One of Warren Buffett's most well known investments is GEICO. GEICO was successful for several reasons - it provides direct insurance policies by mail to reduce costs and it also chose its customers carefully. At least initially, GEICO targeted a specific group of customers under the assumption that they would be, as a group, inherently less risky to insure. What group is this do you ask? All you have to do is pick apart the GEICO acronym: Government Employees Insurance Company. The early business rested under the premise that if you work for the government and depend upon it for your income, logic dictates you are more likely to abide by its laws (especially when driving) in turn producing less insurance risk and qualifying for a lower rate.
A Similar Situation?
Despite utilizing agents to conduct their business, I believe that Horace Mann Educators Corporation (HMN) exhibits some qualitative similarities to the advantages that GEICO enjoyed in its early years. Horace Mann is currently trading at $21.75 against a book value of $31 and cash per share of $5 with a P/E of 8.5. The company also pays a dividend, currently just under 3% and has increased its dividend to levels that now exceed those issued during the years prior to the most recent financial crisis.
Horace Mann writes home, auto, disability and life insurance in addition to providing college savings plans for educators and their families. The company has also been involved in the annuity business since 1961, taking advantage of provisions adopted through the IRS tax code which allow employees of public and other non-for profit schools to reduce their pre-tax income via retirement contributions.
The company is a small one, with a market capitalization around $850 million. Despite its small size, I believe that the company has the potential to be an excellent investment because of virtues exhibited by the clientele it serves. In a similar vein to the government employees covered by GEICO, I believe that teachers are a naturally advantageous group to insure for several reasons.
1. In the United States teachers engaged in public education must obtain a teaching credential in addition to a degree from a university or college. Teaching credentials can be revoked for numerous criminal offenses and it would be a sensible assumption to assume that a majority of the pool of insured educators are aware of such a fact and make a conscious effort to abide by laws and regulations in a manner similar to the early clients of GEICO, who were more likely to abide by laws by virtue of their employment.
2. Teachers in many states must also be fingerprinted and have criminal background checks before they are allowed to work with children. Both of these measures help to mitigate the inclusion of individuals predisposed to bad behavior, reducing the aggregate risk of the population covered by the insurance company.
3. Job Security and Tenure - In many parts of the United States, teachers have strong union representation, tenure and benefits. The presence of job security and benefits spread throughout a profession reduces insurance risk in my mind, which compared against a conventional pool of insured persons in a specific geographic area. I believe that if a pool of insured individuals is relatively similar in regards to occupation, income and healthcare standards, insurance risk is more easily quantified, translating into more competitive premiums and profits.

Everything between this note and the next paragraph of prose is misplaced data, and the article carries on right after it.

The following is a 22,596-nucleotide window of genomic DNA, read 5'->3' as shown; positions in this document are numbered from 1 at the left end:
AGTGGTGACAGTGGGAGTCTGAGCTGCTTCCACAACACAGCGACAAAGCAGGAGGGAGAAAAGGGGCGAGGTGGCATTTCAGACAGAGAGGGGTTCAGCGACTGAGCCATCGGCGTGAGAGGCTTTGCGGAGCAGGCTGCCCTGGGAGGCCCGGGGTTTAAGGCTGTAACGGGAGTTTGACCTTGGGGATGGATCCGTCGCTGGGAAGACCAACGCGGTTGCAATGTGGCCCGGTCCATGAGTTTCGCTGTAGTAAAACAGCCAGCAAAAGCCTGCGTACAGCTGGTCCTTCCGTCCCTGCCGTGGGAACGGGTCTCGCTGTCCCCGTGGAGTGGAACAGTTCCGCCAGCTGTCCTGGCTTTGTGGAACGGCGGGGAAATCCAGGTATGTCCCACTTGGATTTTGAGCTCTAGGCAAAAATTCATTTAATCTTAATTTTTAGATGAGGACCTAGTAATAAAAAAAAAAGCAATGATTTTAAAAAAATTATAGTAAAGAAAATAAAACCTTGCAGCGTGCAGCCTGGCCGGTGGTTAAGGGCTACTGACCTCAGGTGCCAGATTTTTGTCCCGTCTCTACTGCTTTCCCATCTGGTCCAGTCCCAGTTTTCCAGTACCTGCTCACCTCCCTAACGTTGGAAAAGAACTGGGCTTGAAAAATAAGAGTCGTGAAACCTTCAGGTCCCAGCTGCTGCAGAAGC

Location, Location, Location...
According to its 10-K, which can be found here, Horace Mann generated 57% of its Property and Casualty revenues from 10 states, with California as the largest single source of revenue, accounting for nearly 10%. North Carolina, Texas, Minnesota and Florida round out the top 5 states for direct premium sources. Though the company has spread itself throughout America, considerable risk to property and life through catastrophic natural disasters exists in many of these regions through hurricanes or earthquakes, which could cause a drop in profits.
What About the Combined Ratio?
The Combined Ratio is a useful method to evaluate insurance companies. A number below 100 indicates that the insurer is producing a profit from its underwriting operations. A number in excess of 100 indicates that the company is paying out more dollars in claims than it takes in through premiums, reducing the size of the all important float.
Though the combined ratio is useful, one must also remember that the float (the money generated by premiums not spent on expenses or claims) is invested, typically into fixed income or equities, to produce profit for the reinsurer.
Horace Mann had a combined ratio for 2011, 2010 and 2009 of 106.7%, 100.9%, 99.5% respectively. The high number for 2011 reflects a large percentage of catastrophic losses - i.e. those caused by natural disasters, which accounted for 15.7% of the combined ratio for that year. From these metrics, it is apparent that HMN has not been able to produce profits from underwriting, and has been almost fully reliant upon the investment of float to generate profits in the past several years.
A majority of HMN's float is invested in fixed income, including federal, state and municipal bonds in addition to public utility bonds, with minority equity investments largely in non-redeemable preferred securities.
A catalyst for purchase (or adding more to a position) could be a large natural disaster, which could trigger a brief decline in the company's price because of the large amount of potential claims which could create an earnings miss. I believe that the company is a solid one operating in a niche business, retaining advantages that could make a good candidate for further investment research.